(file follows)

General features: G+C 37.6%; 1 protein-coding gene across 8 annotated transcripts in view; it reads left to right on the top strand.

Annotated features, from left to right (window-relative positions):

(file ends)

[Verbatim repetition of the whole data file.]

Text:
General features: G+C 37.6%; 1 protein-coding gene across 8 annotated transcripts in view; it reads left to right on the top strand.

Annotated features, from left to right (window-relative positions):